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India: ECONOMY

SOCIETY

Population: The 2004 estimate of India’s total population was 1,065,070,607. According to the 2001 Indian census, the total population was 1,028,610,328, a 21.3 percent increase from 1991 and 2 percent average growth rate from 1975 to 2001. India has nearly 17 percent of the world’s population, second only to China. About 72 percent of the population resided in rural areas in 2001, yet the country has a population density of 324 persons per square kilometer. Major states have more than 400 persons per square kilometer, but population densities are around 150 persons or fewer per square kilometer in some border states and insular territories.

Demography: In 2001 India’s birthrate was 25.4 per 1,000 population, its death rate was 8.4 per 1,000, and its infant mortality rate was 66 per 1,000 live births. In 1995 to 1997, India’s total fertility rate was 3.4 children per woman (4.5 in 1980–82). According to the 2001 Indian census, 35.3 percent of the population was under 14 years of age, 59.9 percent between 15 and 64, and 4.8 percent 65 and older (the 2004 estimates are, respectively, 31.7 percent, 63.5 percent, and 4.8 percent); the sex ratio was 933 females per 1,000 males. In 2004 India’s median age was estimated to be 24.4. From 1992 to 1996, overall life expectancy at birth was 60.7 years (60.1 years for males and 61.4 years for females) and was estimated to be 64 years in 2004 (63.3 for males and 64.8 for females).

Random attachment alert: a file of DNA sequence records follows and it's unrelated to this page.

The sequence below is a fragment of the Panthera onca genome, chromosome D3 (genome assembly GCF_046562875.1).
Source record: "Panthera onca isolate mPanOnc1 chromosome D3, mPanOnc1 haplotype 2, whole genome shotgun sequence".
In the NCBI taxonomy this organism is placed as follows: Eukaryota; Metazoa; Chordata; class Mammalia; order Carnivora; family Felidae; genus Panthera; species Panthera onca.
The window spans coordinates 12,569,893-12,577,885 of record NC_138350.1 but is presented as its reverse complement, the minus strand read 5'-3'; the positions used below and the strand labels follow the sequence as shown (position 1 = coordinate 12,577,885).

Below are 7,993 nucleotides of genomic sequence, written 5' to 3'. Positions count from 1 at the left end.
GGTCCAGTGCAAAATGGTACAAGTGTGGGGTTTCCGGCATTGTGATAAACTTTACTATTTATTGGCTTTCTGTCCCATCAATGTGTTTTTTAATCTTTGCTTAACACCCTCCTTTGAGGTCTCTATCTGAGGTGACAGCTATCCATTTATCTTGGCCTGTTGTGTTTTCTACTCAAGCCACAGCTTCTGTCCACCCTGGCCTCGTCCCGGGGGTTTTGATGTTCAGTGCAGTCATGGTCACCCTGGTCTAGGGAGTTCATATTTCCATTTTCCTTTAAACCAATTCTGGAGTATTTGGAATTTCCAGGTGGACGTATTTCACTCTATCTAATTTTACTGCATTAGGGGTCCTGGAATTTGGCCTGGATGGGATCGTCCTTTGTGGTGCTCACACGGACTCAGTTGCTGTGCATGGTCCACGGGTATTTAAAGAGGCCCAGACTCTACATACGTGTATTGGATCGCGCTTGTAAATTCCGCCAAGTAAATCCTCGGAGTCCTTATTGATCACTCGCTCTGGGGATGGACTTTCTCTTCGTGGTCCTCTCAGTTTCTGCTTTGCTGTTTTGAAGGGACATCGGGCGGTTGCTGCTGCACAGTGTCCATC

Ethnic Groups: The exact number of ethnic groups depends on source and method of counting, and scholars estimate that only the continent of Africa exceeds the linguistic, cultural, and genetic diversity of India. Seventy-two percent of the population is Indo-Aryan, 25 percent Dravidian, and 3 percent Mongoloid and other. Each of these groups can be further subdivided into various—and changing—combinations of language, religion, and, very often, caste. The Hindu caste system is technically illegal but widely practiced (generally more in rural areas) and comprises four major categories (varnas) that are found India-wide but are often subdivided into hundreds of sub-categories (jatis), many of which are often found only in specific areas. Similar hereditary and occupational social hierarchies exist within Sikh and Muslim communities but are generally far less pervasive and institutionalized. About 16 percent of the total population is “untouchable” (Scheduled Castes is the more formal, legal term; Dalit is the term preferred by “untouchables” and roughly translates to downtrodden); around 8 percent of the population belongs to one of 461 indigenous groups (often called Scheduled Tribes for legal purposes, although the term adivasi is commonly used).

Languages: The total number of languages and dialects varies by source and counting method, and many Indians speak more than one language. The Indian census lists 114 languages (22 of which are spoken by one million or more persons) that are further categorized into 216 dialects or “mother tongues” spoken by 10,000 or more speakers. An estimated 850 languages are in daily use, and the Indian Government claims there are more than 1,600 dialects.